While Los Angeles County has made significant inroads in inoculating residents against COVID-19 — with more than 2.5 million residents fully vaccinated —18% of the region’s first-dose recipients are overdue for their second dose, officials said Monday.
Of those, 57% are between the ages of 18 and 64, according to Barbara Ferrer, the county’s public health director.
While there could be a number of reasons for the discrepancy, she noted that some people may have “simply forgotten” to get their second shot.
“Some people may have been put off by side effects of the first dose, or feel that one dose is as effective as they need, and is giving them enough protection,” Ferrer said.
Regardless, she urged anyone who got their first vaccine dose to return for their second, because vaccinations are contributing to declines in coronavirus hospitalizations and deaths in the region.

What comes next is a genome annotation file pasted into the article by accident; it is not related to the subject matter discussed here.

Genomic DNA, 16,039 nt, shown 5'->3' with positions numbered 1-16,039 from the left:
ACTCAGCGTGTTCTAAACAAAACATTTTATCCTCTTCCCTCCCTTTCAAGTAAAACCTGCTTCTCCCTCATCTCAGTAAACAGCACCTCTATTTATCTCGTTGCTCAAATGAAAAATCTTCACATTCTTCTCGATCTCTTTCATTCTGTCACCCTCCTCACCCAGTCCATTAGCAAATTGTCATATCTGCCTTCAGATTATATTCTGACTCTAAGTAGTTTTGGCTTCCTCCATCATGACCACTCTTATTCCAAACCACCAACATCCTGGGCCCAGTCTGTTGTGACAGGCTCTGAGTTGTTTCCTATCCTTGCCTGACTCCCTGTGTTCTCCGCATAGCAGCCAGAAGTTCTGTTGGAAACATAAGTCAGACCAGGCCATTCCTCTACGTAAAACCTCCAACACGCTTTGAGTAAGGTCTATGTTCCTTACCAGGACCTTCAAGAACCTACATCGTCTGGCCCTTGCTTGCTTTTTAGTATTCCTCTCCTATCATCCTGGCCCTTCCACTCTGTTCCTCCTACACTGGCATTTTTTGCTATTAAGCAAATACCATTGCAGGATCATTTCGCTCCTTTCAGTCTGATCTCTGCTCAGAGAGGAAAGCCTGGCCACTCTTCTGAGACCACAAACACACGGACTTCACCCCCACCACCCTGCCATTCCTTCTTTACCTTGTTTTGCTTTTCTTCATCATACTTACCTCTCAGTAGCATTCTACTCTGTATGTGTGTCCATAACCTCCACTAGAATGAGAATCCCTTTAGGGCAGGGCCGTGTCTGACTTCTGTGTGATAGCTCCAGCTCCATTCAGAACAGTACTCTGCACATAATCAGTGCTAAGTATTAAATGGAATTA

“Getting everyone fully vaccinated — which means two doses of the Pfizer or Moderna vaccine received, or one dose of the Johnson and Johnson vaccine — is our best hope for seeing these positive trends spread even more widely across all our communities,” Ferrer said. “Flu like symptoms that many people have for a very short while after vaccination are signs that your immune system is working. And while one dose does offer some protection, it’s not as strong a level of protection as what two doses offer.”
Ferrer highlighted that over 60% of seniors are fully vaccinated, while 23% of those 18 to 64 are inoculated.
And while vaccination rates are higher among seniors because they qualified to get the shots earlier, older residents getting the vaccine has led to a significant decline in hospitalizations and deaths among that age group, Ferrer noted.
“Let’s together spread better health throughout the county,” Ferrer said.